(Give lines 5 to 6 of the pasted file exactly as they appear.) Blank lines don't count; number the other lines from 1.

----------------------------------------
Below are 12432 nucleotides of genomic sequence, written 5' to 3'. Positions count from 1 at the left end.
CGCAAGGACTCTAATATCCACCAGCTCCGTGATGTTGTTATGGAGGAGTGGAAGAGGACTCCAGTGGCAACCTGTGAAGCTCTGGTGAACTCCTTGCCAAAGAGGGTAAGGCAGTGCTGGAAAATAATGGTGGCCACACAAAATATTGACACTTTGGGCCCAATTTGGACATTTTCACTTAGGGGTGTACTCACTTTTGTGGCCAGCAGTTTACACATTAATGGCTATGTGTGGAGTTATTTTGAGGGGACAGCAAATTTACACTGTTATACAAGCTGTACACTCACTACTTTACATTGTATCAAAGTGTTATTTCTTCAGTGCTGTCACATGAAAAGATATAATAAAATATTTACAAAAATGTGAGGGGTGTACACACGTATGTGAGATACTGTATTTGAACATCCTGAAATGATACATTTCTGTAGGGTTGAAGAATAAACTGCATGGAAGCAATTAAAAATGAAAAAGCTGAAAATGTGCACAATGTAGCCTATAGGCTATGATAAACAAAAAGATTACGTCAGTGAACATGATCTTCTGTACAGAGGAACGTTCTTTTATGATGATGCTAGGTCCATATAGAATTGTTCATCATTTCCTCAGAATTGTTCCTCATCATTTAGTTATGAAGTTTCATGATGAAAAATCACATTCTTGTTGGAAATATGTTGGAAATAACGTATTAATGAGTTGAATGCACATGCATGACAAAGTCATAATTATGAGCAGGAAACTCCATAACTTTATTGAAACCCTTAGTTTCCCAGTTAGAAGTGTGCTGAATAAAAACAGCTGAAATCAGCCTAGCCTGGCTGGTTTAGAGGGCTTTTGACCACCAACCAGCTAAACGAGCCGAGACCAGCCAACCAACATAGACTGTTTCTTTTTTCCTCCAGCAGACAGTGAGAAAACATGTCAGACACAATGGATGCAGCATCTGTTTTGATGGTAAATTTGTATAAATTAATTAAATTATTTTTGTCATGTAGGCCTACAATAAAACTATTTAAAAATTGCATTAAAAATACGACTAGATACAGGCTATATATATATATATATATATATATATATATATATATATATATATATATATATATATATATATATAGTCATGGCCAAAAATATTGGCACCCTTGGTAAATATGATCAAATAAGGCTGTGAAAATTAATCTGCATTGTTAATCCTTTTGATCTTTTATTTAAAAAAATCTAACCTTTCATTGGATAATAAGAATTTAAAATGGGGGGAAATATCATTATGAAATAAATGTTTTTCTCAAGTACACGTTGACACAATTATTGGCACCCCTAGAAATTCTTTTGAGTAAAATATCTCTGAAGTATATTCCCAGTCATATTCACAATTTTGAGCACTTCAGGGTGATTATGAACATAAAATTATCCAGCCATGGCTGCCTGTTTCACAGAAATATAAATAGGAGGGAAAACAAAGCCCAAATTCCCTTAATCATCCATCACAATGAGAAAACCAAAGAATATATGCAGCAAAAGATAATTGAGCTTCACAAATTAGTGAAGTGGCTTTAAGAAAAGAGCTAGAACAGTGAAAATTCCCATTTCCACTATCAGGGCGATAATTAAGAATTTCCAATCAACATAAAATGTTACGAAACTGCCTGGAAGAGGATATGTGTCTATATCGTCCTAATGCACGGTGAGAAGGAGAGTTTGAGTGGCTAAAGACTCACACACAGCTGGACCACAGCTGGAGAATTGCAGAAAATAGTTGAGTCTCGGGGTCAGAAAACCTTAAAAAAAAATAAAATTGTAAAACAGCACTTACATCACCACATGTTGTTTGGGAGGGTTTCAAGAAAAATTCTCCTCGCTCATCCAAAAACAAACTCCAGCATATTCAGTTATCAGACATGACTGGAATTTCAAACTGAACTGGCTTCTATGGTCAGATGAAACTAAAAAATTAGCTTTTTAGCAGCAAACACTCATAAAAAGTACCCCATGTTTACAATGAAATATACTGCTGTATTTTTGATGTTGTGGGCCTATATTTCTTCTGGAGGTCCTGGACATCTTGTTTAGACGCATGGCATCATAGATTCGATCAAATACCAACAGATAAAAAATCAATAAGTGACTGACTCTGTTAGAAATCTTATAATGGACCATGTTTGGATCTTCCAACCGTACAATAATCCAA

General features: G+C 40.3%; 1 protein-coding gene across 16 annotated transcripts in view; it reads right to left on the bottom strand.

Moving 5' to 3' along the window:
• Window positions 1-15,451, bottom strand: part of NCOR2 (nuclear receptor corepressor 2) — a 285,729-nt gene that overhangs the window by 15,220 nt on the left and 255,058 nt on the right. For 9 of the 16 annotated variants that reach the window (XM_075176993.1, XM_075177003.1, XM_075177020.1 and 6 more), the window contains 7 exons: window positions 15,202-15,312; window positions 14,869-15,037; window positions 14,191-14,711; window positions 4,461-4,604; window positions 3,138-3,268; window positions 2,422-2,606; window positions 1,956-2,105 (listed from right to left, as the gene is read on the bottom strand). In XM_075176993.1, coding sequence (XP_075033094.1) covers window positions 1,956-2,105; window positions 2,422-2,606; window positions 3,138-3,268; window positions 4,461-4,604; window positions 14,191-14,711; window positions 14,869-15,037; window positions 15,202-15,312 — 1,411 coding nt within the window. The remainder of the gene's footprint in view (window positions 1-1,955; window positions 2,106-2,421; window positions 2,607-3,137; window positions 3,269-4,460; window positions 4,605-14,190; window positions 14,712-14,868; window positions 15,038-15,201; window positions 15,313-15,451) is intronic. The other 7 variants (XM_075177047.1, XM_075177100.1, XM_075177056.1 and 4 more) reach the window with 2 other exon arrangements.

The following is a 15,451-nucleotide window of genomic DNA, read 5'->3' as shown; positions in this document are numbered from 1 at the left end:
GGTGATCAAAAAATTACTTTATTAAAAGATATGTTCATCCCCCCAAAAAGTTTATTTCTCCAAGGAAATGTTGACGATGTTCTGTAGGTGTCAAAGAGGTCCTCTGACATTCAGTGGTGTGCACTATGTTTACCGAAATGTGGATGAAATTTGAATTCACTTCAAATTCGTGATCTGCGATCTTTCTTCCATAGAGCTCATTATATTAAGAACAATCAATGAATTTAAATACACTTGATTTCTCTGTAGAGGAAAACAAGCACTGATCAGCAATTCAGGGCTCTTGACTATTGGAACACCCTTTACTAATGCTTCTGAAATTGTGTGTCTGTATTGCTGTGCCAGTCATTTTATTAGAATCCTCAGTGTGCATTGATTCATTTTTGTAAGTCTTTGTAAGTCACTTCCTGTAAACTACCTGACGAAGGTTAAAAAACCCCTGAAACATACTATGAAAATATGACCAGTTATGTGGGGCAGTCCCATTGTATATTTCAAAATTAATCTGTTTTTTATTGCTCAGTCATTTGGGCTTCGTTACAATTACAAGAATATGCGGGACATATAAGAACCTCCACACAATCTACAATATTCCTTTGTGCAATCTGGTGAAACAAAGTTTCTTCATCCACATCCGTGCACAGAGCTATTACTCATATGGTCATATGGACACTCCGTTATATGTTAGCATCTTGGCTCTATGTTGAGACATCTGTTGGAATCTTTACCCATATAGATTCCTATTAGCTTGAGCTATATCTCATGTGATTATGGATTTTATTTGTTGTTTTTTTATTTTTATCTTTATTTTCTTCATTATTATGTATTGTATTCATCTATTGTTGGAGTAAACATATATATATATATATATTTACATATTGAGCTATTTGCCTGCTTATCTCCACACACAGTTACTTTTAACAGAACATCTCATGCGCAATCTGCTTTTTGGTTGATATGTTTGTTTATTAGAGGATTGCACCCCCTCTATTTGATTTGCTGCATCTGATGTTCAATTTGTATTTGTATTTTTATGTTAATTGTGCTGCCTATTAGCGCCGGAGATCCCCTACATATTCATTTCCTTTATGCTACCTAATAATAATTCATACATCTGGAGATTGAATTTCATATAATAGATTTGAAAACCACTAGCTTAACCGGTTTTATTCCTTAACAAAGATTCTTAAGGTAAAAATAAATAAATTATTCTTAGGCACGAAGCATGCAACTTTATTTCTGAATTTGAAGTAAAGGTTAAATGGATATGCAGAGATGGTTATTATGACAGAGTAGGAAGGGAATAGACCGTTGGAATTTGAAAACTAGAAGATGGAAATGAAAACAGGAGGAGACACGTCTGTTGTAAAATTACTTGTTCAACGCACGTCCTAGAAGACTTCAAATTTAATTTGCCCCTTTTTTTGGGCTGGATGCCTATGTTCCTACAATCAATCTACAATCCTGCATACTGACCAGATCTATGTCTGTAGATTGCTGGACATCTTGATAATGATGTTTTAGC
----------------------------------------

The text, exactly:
• Window positions 1-15,451, bottom strand: part of NCOR2 (nuclear receptor corepressor 2) — a 285,729-nt gene that overhangs the window by 15,220 nt on the left and 255,058 nt on the right. For 9 of the 16 annotated variants that reach the window (XM_075176993.1, XM_075177003.1, XM_075177020.1 and 6 more), the window contains 7 exons: window positions 15,202-15,312; window positions 14,869-15,037; window positions 14,191-14,711; window positions 4,461-4,604; window positions 3,138-3,268; window positions 2,422-2,606; window positions 1,956-2,105 (listed from right to left, as the gene is read on the bottom strand). In XM_075176993.1, coding sequence (XP_075033094.1) covers window positions 1,956-2,105; window positions 2,422-2,606; window positions 3,138-3,268; window positions 4,461-4,604; window positions 14,191-14,711; window positions 14,869-15,037; window positions 15,202-15,312 — 1,411 coding nt within the window. The remainder of the gene's footprint in view (window positions 1-1,955; window positions 2,106-2,421; window positions 2,607-3,137; window positions 3,269-4,460; window positions 4,605-14,190; window positions 14,712-14,868; window positions 15,038-15,201; window positions 15,313-15,451) is intronic. The other 7 variants (XM_075177047.1, XM_075177100.1, XM_075177056.1 and 4 more) reach the window with 2 other exon arrangements.

The following is a 15,451-nucleotide window of genomic DNA, read 5'->3' as shown; positions in this document are numbered from 1 at the left end: